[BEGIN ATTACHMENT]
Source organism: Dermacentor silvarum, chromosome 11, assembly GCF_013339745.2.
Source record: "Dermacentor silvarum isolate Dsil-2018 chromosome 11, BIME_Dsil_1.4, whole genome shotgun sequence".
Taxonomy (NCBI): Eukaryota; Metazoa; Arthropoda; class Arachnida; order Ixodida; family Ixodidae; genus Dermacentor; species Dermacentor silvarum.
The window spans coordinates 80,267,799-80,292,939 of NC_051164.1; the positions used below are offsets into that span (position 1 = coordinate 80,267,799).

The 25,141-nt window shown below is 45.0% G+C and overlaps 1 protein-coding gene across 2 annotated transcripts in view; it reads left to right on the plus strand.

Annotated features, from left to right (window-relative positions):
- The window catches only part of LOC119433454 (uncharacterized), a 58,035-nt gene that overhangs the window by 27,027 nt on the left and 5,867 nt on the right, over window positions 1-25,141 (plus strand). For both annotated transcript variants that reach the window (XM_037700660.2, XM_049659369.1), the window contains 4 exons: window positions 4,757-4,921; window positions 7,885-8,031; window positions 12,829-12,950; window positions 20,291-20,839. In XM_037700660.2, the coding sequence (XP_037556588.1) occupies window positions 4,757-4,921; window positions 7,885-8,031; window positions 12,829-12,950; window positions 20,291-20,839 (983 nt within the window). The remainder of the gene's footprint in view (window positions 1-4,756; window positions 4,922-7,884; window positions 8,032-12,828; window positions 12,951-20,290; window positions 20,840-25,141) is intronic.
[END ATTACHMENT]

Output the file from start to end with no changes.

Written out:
Source organism: Dermacentor silvarum, chromosome 11, assembly GCF_013339745.2.
Source record: "Dermacentor silvarum isolate Dsil-2018 chromosome 11, BIME_Dsil_1.4, whole genome shotgun sequence".
Taxonomy (NCBI): Eukaryota; Metazoa; Arthropoda; class Arachnida; order Ixodida; family Ixodidae; genus Dermacentor; species Dermacentor silvarum.
The window spans coordinates 80,267,799-80,292,939 of NC_051164.1; the positions used below are offsets into that span (position 1 = coordinate 80,267,799).

The 25,141-nt window shown below is 45.0% G+C and overlaps 1 protein-coding gene across 2 annotated transcripts in view; it reads left to right on the plus strand.

Annotated features, from left to right (window-relative positions):
- The window catches only part of LOC119433454 (uncharacterized), a 58,035-nt gene that overhangs the window by 27,027 nt on the left and 5,867 nt on the right, over window positions 1-25,141 (plus strand). For both annotated transcript variants that reach the window (XM_037700660.2, XM_049659369.1), the window contains 4 exons: window positions 4,757-4,921; window positions 7,885-8,031; window positions 12,829-12,950; window positions 20,291-20,839. In XM_037700660.2, the coding sequence (XP_037556588.1) occupies window positions 4,757-4,921; window positions 7,885-8,031; window positions 12,829-12,950; window positions 20,291-20,839 (983 nt within the window). The remainder of the gene's footprint in view (window positions 1-4,756; window positions 4,922-7,884; window positions 8,032-12,828; window positions 12,951-20,290; window positions 20,840-25,141) is intronic.